Read the full article on The American Conservative.

The bombs continue to fall over Syria to the consternation of all concerned. Syrian president Bashar al-Assad warns of a conflict on Syrian soil that will embroil Israel, Iran, and Russia. “Things,” he says, “could spin out of control.”

The escalating violence between Iran and Israel in recent days is clear evidence of a new post-“Assad must go” phase in Syria’s ongoing misery.

One might have thought that after losing the war for regime change in Syria, Washington would undertake a soul-searching review of the spurious assumptions and myriad other problems that produced the ongoing debacle. One might have thought they would at least try to work out a post-war policy for Syria that puts right the incredible damage done to that country and its long-suffering citizens.

Instead, the U.S. is doubling down on its failed campaign against Assad, mobilizing an international coalition to deny him and, more importantly, the Syrian people the tools to rebuild. The weapons in this battle are not F-15s or mortars but aid for reconstruction, international finance for the rehabilitation of Syria’s public and private infrastructure, and a crushing sanctions regime meant to sabotage the ability of Assad’s Syria and its decimated private sector to emerge from the ashes. To top it off, there’s been a feeble if expensive effort to create, with the support of Washington’s “friends of Syria,” something different in the eastern parts of the country currently outside the regime’s control.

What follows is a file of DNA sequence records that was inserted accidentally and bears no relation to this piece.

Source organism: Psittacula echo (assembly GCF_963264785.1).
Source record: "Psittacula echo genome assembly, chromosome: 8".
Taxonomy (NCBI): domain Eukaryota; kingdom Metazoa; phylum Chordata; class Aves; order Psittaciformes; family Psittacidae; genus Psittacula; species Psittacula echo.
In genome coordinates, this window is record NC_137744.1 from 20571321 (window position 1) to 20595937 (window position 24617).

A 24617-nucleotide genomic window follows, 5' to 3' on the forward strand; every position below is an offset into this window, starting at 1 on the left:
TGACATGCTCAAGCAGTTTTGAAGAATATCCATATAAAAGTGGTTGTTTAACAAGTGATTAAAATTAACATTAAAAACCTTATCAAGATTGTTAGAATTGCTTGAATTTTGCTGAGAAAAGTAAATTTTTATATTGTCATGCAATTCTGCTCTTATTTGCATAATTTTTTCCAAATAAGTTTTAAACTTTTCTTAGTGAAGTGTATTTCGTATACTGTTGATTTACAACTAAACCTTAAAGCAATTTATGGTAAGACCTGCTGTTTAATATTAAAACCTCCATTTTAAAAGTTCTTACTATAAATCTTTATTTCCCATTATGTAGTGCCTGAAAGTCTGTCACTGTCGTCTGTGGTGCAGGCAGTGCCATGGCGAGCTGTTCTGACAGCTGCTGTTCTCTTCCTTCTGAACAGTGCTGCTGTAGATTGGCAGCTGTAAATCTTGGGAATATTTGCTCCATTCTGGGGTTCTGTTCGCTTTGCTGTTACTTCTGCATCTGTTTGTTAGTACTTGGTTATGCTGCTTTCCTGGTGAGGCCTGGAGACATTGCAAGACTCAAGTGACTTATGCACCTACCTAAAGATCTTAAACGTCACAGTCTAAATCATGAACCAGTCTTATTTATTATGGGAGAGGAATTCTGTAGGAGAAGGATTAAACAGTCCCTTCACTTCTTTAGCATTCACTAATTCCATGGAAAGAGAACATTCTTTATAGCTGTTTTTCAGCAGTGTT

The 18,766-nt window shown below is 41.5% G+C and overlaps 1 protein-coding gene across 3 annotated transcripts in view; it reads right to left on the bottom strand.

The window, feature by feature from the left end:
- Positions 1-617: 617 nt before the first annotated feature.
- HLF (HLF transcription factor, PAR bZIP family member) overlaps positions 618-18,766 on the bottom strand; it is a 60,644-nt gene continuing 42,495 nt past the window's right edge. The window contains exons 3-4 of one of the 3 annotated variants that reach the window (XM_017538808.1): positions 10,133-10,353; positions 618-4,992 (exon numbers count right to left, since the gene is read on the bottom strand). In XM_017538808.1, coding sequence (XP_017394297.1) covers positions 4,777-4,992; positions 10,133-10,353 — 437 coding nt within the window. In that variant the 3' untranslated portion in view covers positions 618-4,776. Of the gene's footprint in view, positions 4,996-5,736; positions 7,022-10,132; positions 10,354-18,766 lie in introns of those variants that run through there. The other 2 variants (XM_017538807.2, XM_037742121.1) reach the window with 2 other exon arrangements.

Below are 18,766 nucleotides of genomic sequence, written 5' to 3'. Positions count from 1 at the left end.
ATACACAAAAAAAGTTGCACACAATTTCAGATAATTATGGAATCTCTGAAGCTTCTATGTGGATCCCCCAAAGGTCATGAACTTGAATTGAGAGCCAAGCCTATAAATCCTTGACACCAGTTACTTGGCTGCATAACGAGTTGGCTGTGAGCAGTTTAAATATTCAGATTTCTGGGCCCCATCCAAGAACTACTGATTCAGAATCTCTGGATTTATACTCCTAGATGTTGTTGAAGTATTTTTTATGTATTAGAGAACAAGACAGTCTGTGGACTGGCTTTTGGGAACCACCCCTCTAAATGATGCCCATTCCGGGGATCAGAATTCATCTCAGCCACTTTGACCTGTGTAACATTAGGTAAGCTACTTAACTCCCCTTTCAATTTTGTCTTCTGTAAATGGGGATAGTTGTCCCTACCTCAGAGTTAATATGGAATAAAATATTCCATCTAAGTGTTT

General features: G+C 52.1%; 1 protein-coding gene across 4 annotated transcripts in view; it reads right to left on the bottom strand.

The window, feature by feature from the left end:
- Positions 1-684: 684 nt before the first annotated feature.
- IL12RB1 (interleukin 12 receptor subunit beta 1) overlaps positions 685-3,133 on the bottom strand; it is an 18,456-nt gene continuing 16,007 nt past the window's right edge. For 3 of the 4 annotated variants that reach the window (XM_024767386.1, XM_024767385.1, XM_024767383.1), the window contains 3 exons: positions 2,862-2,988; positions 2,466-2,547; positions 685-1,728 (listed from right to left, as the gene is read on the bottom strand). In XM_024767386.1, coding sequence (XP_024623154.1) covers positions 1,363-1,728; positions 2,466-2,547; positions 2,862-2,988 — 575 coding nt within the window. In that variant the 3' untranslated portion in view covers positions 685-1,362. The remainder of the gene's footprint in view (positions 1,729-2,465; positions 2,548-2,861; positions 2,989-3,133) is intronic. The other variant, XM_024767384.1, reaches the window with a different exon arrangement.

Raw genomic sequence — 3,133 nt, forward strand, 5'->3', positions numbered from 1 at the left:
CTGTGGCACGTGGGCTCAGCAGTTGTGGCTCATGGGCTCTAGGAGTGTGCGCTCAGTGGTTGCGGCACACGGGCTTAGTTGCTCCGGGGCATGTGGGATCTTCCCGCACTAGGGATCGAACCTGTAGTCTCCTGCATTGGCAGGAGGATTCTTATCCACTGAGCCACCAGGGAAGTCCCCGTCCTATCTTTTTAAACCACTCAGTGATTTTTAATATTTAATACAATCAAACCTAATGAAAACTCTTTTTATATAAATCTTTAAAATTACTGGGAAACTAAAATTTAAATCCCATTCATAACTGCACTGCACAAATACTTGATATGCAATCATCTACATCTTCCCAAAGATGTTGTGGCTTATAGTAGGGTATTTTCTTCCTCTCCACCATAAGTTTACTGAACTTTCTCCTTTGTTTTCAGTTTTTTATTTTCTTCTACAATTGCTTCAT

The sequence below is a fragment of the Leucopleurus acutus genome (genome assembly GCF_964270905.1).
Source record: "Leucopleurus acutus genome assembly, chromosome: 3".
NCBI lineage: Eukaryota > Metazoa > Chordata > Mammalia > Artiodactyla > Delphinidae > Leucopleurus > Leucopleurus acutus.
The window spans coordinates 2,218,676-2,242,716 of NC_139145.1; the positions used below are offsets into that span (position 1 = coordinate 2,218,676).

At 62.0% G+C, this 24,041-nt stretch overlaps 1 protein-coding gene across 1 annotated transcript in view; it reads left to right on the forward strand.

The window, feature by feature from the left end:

This mean-spirited policy, which was in effect announced when President Trump said in March that he’d put “a hold” on $200 million in Syria recovery funding, is grounded in the same assumptions that have animated us since Assad was declared persona non grata. And it is no more likely to succeed than our attempts at regime change.  

Nevertheless, in today’s world nothing succeeds like failure...

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